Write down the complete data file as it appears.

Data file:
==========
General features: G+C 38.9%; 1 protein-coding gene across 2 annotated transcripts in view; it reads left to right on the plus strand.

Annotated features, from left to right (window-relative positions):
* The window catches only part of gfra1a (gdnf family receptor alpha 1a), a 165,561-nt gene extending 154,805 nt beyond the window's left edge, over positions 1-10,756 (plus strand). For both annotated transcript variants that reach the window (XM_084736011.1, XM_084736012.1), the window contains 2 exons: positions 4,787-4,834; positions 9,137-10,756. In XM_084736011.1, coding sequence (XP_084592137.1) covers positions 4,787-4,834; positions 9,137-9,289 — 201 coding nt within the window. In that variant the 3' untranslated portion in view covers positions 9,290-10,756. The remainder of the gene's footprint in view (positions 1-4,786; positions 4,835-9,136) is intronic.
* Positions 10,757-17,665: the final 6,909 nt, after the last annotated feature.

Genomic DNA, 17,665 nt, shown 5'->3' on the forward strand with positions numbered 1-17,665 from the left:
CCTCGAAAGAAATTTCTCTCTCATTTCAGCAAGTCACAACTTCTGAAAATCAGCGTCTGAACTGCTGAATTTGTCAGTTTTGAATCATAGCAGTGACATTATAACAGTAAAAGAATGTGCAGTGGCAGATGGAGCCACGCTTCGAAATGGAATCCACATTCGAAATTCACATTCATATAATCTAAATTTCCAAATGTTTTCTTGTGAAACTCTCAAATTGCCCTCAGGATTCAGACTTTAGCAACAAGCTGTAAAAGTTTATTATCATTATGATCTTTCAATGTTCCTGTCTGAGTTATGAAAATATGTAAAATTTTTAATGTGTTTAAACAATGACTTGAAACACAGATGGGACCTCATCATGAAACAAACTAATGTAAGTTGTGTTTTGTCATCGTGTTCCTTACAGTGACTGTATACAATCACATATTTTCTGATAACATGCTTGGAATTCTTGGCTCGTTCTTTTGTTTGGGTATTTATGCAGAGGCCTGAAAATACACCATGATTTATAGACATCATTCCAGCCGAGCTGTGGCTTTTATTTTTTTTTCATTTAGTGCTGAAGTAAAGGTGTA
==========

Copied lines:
General features: G+C 38.9%; 1 protein-coding gene across 2 annotated transcripts in view; it reads left to right on the plus strand.

Annotated features, from left to right (window-relative positions):
* The window catches only part of gfra1a (gdnf family receptor alpha 1a), a 165,561-nt gene extending 154,805 nt beyond the window's left edge, over positions 1-10,756 (plus strand). For both annotated transcript variants that reach the window (XM_084736011.1, XM_084736012.1), the window contains 2 exons: positions 4,787-4,834; positions 9,137-10,756. In XM_084736011.1, coding sequence (XP_084592137.1) covers positions 4,787-4,834; positions 9,137-9,289 — 201 coding nt within the window. In that variant the 3' untranslated portion in view covers positions 9,290-10,756. The remainder of the gene's footprint in view (positions 1-4,786; positions 4,835-9,136) is intronic.
* Positions 10,757-17,665: the final 6,909 nt, after the last annotated feature.

Genomic DNA, 17,665 nt, shown 5'->3' on the forward strand with positions numbered 1-17,665 from the left:
CCTCGAAAGAAATTTCTCTCTCATTTCAGCAAGTCACAACTTCTGAAAATCAGCGTCTGAACTGCTGAATTTGTCAGTTTTGAATCATAGCAGTGACATTATAACAGTAAAAGAATGTGCAGTGGCAGATGGAGCCACGCTTCGAAATGGAATCCACATTCGAAATTCACATTCATATAATCTAAATTTCCAAATGTTTTCTTGTGAAACTCTCAAATTGCCCTCAGGATTCAGACTTTAGCAACAAGCTGTAAAAGTTTATTATCATTATGATCTTTCAATGTTCCTGTCTGAGTTATGAAAATATGTAAAATTTTTAATGTGTTTAAACAATGACTTGAAACACAGATGGGACCTCATCATGAAACAAACTAATGTAAGTTGTGTTTTGTCATCGTGTTCCTTACAGTGACTGTATACAATCACATATTTTCTGATAACATGCTTGGAATTCTTGGCTCGTTCTTTTGTTTGGGTATTTATGCAGAGGCCTGAAAATACACCATGATTTATAGACATCATTCCAGCCGAGCTGTGGCTTTTATTTTTTTTTCATTTAGTGCTGAAGTAAAGGTGTA